Rive Studio Fruitful Futures Extract .pdf

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Project Submission: Pomona Publication
Name and Title: Rive Studio (Eade Hemingway & Laura-Jane Atkinson)
Short Biography: (100 words)
Rive Studio was formed in October 2015 by Laura-Jane Atkinson and Eade Hemingway. The
ethos of the studio is to explore tangible and speculative material based solutions to social and
environmental problems.
Project Title: Japanese Not Weed
Project Text: (400 – 1000 words)

Japanese Not Weed
Rive studio is currently looking into how the impressive behaviour of Japanese Knotweed (JKW)​ ​can be
harnessed in such a way that could be beneficial to society. JKW is notorious for being​ i​ ncredibly durable
and spreadable, able to break apart buildings and destroy house values. The annual cost that JKW has on
the British Economy is estimated at £166 million[1]. It can grow up to 20 cm a day, and its roots can span
7 metres in every direction[2]. It has the ability to spread from tiny cuttings and reports suggest that
there is no 10 square km in the UK that is​ ​without JKW[3]. For these reasons it has several pieces of
legislation written in an attempt to abolish it[4], and is regularly demonised amongst members of
society.
However, Rive Studio is looking at how this plant that we have in great abundance in the UK could be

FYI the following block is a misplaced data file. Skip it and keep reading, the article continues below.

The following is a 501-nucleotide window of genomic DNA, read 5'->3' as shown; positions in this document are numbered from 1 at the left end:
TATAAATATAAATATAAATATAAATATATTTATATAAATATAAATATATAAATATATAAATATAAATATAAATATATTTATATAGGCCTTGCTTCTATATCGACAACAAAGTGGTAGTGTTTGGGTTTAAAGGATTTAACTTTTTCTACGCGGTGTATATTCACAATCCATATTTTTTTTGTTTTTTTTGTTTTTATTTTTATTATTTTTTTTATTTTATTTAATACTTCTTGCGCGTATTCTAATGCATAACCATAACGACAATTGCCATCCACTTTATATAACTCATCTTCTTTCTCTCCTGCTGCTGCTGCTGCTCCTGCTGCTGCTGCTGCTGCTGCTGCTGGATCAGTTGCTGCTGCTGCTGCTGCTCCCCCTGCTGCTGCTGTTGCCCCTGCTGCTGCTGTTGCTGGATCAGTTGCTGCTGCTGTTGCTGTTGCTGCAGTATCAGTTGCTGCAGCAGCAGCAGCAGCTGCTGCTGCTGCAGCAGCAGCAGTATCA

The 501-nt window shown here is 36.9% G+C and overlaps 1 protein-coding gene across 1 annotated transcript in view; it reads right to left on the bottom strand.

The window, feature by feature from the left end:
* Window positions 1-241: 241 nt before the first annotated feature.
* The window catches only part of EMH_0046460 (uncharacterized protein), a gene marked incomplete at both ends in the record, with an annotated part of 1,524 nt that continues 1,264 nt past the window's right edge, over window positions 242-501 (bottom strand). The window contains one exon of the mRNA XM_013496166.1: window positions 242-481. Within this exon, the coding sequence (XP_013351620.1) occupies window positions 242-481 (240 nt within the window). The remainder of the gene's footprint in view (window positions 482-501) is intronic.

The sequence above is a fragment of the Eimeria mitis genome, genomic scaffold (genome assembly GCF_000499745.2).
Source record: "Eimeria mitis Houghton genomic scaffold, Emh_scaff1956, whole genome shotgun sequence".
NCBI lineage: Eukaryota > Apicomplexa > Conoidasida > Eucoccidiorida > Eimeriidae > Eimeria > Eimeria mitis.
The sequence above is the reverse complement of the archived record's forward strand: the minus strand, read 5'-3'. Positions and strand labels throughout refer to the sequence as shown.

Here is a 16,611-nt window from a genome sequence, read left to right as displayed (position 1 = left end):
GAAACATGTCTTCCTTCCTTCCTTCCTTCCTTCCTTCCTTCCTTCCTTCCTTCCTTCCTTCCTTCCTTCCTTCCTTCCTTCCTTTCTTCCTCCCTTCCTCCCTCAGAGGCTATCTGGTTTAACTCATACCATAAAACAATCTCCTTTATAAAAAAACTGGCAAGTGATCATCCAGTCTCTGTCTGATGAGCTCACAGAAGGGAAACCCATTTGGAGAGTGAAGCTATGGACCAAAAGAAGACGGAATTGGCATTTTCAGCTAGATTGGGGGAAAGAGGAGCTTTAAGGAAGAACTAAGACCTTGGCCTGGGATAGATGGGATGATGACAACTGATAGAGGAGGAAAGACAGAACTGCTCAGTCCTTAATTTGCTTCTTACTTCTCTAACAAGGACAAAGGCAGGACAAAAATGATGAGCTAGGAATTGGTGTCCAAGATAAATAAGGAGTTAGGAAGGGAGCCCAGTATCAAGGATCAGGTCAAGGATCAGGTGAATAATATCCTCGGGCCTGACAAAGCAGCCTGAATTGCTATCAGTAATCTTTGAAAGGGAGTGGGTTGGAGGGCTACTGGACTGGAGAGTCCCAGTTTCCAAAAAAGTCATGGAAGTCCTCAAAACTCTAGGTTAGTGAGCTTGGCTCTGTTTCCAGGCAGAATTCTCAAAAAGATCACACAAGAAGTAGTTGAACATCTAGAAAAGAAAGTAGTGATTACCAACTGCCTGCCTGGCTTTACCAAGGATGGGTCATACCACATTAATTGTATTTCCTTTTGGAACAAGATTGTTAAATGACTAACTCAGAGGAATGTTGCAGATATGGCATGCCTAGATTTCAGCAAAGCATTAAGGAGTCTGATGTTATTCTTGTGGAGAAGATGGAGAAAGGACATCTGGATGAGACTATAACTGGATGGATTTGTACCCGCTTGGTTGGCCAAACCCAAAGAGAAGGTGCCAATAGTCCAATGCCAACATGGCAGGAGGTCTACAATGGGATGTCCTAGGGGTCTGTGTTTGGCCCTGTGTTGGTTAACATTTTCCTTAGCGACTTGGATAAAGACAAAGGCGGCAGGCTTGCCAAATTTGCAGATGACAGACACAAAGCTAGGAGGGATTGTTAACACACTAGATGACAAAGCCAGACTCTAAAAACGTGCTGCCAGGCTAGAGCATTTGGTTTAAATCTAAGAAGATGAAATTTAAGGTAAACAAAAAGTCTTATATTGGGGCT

perceived as an asset rather than a pest. We consider the exploration of JKW to have potential in two
settings: A, the current situation and perceptions of JKW in the UK; and B, what a future with JKW could
look like.
Category A:
There is an abundance of JKW here in the UK, and whether it is alive and growing in the wild or it is
being treated and disposed of, it currently serves no purpose.​ ​If this waste could be used as a material
resource, it may contribute to solutions for escalating current material issues such as resource depletion
and waste. Additionally, the money made from selling it would offset some of the negative financial
effects on the UK economy that the plant currently has. And, due to the way the plant distributes it’s
nutrients, if JKW is cut when it’s alive the rhizomes weaken and it becomes easier to kill in the future[5].
Consequently, if we were to harvest JKW it would be easier to fulfil the government’s aim to eliminate it
from the UK if that continued to be the desirable outcome.

If, therefore, JKW were to be used as a resource today it could in fact fulfil economic, political and
environmental goals and therefore could play a part in altering the negative perceptions society has of
JKW.
Category B:
However what perhaps is more interesting is how JKW could be seen differently in the future and the
effects this could have. If people were open to seeing JKW as a resource rather than a pest, it’s resilience
may be seen more valuable than problematic. The fact that JKW can survive both at temperatures as low
as -17​℃​ but can also grow in extremely hot conditions[6] may start to be appealing in a world of
increasingly severe weather conditions. As other plants die off because of a lack of bees to fertilise
them, people may become grateful for plants such as JKW that can propagate without bees[7]. It may
also be valued when plants such as JKW flower later than other plants giving bees much needed nectar
and hence encouraging the diminishing bee population, and therefore the propagation of other crops in